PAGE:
If anyone has any negative feedback about a hospital, please take that conversation off a public forum and communicate by direct message or email.

Informal visits

If you’re in the UK, you can usually arrange an informal visit to a department before you attend the interview. This involves meeting a Consultant and being shown around the department. If you’re able to do this, make the most of it by taking the opportunity to ask about some of the topics mentioned above.

You’ll also usually meet some members of the medical team that day so you can ask them some questions then about what it’s like working there.


If you don’t get to arrange an informal visit, be sure to ask about important issues at the interview, or at the very least, before accepting a job offer. We think the most important issues are whether or not you’ll get shadowing or an adjustment period when you start, and how supportive they’ll be in getting your competency forms signed off so you can apply for a training job later on.

Information about locations in the UK

This is one of the easiest things to get information about. Google is your best friend in this case and you will find a lot just by doing a quick Google search of “living in + NAME OF LOCATION” or “NAME OF LOCATION + city guide”

Other useful topics you can Google include “NAME OF LOCATION +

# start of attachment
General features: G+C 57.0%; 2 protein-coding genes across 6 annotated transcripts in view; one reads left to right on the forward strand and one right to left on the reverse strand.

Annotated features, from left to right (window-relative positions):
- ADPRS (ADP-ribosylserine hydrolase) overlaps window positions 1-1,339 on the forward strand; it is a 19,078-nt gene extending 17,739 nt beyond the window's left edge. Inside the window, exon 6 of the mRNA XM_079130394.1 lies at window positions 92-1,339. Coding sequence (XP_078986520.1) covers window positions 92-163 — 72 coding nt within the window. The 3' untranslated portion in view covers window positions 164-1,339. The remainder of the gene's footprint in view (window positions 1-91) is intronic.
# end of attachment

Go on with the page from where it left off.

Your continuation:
• Cost of living
  • Schools
  • Places of worship
  • International/Asian/African/other region community
  • International/Asian/African/other region supermarkets
  • International/Asian/African/other region restaurants
  • Transport links
  • Recreation
  • Things to do

Performing these Google searches will provide so much information, probably more than enough about what you need to know. However, if you want to read IMGs’ personal reviews of certain areas, don’t be shy to ask on Facebook where many doctors will be more than happy to share their experiences with you!


In this article we provided you with resources that you can use to get useful information about training jobs, non-training jobs, and locations in the UK. It takes some time to do the research, but it’s worth the effort so you can make an informed choice about where to apply for jobs, or what you can expect from a job offer you’ve accepted.

We hope that you found it helpful and that you’ll be happy in the job and location that you end up in!

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Meet the Team

Hi, we’re Drs Nick & Kimberly Tan, the two IMGs behind The Savvy IMG. We write comprehensive guides, create courses, and provide one-to-one guidance to help other overseas qualified doctors on their journey to the UK.
We have scoured the official guidance to put these posts together, but we can make mistakes! If you spot anything that is incorrect, please get in touch and we’ll put it right.
Photo of Dr Nicholas Tan